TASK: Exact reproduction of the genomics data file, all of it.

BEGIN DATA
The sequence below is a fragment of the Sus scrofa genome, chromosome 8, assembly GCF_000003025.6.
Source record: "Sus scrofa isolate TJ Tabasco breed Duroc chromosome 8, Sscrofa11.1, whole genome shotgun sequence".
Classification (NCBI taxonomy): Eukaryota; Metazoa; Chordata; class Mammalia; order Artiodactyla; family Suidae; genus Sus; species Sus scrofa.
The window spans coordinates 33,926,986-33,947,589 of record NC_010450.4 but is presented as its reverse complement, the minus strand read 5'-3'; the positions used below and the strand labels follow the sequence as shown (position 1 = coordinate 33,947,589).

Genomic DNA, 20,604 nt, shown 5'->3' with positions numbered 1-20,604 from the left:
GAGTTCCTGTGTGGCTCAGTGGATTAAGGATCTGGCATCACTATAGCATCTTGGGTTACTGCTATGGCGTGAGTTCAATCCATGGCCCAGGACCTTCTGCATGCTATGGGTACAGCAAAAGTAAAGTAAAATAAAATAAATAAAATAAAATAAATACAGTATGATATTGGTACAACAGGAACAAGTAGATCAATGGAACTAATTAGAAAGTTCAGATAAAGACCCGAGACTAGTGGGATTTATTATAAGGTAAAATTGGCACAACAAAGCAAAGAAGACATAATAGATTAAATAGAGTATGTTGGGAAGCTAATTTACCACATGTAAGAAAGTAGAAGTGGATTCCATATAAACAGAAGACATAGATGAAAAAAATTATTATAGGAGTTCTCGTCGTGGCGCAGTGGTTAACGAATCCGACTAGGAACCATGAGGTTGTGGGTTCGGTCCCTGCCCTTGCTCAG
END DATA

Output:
The sequence below is a fragment of the Sus scrofa genome, chromosome 8, assembly GCF_000003025.6.
Source record: "Sus scrofa isolate TJ Tabasco breed Duroc chromosome 8, Sscrofa11.1, whole genome shotgun sequence".
Classification (NCBI taxonomy): Eukaryota; Metazoa; Chordata; class Mammalia; order Artiodactyla; family Suidae; genus Sus; species Sus scrofa.
The window spans coordinates 33,926,986-33,947,589 of record NC_010450.4 but is presented as its reverse complement, the minus strand read 5'-3'; the positions used below and the strand labels follow the sequence as shown (position 1 = coordinate 33,947,589).

Genomic DNA, 20,604 nt, shown 5'->3' with positions numbered 1-20,604 from the left:
GAGTTCCTGTGTGGCTCAGTGGATTAAGGATCTGGCATCACTATAGCATCTTGGGTTACTGCTATGGCGTGAGTTCAATCCATGGCCCAGGACCTTCTGCATGCTATGGGTACAGCAAAAGTAAAGTAAAATAAAATAAATAAAATAAAATAAATACAGTATGATATTGGTACAACAGGAACAAGTAGATCAATGGAACTAATTAGAAAGTTCAGATAAAGACCCGAGACTAGTGGGATTTATTATAAGGTAAAATTGGCACAACAAAGCAAAGAAGACATAATAGATTAAATAGAGTATGTTGGGAAGCTAATTTACCACATGTAAGAAAGTAGAAGTGGATTCCATATAAACAGAAGACATAGATGAAAAAAATTATTATAGGAGTTCTCGTCGTGGCGCAGTGGTTAACGAATCCGACTAGGAACCATGAGGTTGTGGGTTCGGTCCCTGCCCTTGCTCAG